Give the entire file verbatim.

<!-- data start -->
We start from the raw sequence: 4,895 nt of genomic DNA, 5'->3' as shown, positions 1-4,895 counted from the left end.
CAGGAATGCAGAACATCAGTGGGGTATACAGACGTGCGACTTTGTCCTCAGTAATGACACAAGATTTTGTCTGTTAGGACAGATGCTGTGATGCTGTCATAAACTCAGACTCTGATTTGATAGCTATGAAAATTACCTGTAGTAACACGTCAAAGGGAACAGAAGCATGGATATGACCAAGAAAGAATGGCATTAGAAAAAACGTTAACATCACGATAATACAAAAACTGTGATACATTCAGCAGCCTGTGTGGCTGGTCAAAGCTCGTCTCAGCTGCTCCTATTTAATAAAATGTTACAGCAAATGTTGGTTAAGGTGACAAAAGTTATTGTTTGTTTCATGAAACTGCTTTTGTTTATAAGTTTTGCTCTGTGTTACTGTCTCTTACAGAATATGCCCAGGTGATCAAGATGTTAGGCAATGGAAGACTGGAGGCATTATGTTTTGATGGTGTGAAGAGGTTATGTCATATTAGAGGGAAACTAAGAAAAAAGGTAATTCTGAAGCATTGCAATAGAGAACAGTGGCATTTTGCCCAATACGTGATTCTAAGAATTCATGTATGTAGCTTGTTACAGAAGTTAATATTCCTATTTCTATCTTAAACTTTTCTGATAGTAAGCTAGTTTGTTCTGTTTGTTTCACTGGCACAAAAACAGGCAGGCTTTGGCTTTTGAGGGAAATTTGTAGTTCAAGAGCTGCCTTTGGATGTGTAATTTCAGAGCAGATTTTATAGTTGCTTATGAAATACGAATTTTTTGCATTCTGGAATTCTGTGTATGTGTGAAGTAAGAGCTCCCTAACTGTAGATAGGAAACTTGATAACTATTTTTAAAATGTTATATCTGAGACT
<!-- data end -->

We start from the raw sequence: 4,895 nt of genomic DNA, 5'->3' as shown, positions 1-4,895 counted from the left end.
CAGGAATGCAGAACATCAGTGGGGTATACAGACGTGCGACTTTGTCCTCAGTAATGACACAAGATTTTGTCTGTTAGGACAGATGCTGTGATGCTGTCATAAACTCAGACTCTGATTTGATAGCTATGAAAATTACCTGTAGTAACACGTCAAAGGGAACAGAAGCATGGATATGACCAAGAAAGAATGGCATTAGAAAAAACGTTAACATCACGATAATACAAAAACTGTGATACATTCAGCAGCCTGTGTGGCTGGTCAAAGCTCGTCTCAGCTGCTCCTATTTAATAAAATGTTACAGCAAATGTTGGTTAAGGTGACAAAAGTTATTGTTTGTTTCATGAAACTGCTTTTGTTTATAAGTTTTGCTCTGTGTTACTGTCTCTTACAGAATATGCCCAGGTGATCAAGATGTTAGGCAATGGAAGACTGGAGGCATTATGTTTTGATGGTGTGAAGAGGTTATGTCATATTAGAGGGAAACTAAGAAAAAAGGTAATTCTGAAGCATTGCAATAGAGAACAGTGGCATTTTGCCCAATACGTGATTCTAAGAATTCATGTATGTAGCTTGTTACAGAAGTTAATATTCCTATTTCTATCTTAAACTTTTCTGATAGTAAGCTAGTTTGTTCTGTTTGTTTCACTGGCACAAAAACAGGCAGGCTTTGGCTTTTGAGGGAAATTTGTAGTTCAAGAGCTGCCTTTGGATGTGTAATTTCAGAGCAGATTTTATAGTTGCTTATGAAATACGAATTTTTTGCATTCTGGAATTCTGTGTATGTGTGAAGTAAGAGCTCCCTAACTGTAGATAGGAAACTTGATAACTATTTTTAAAATGTTATATCTGAGACT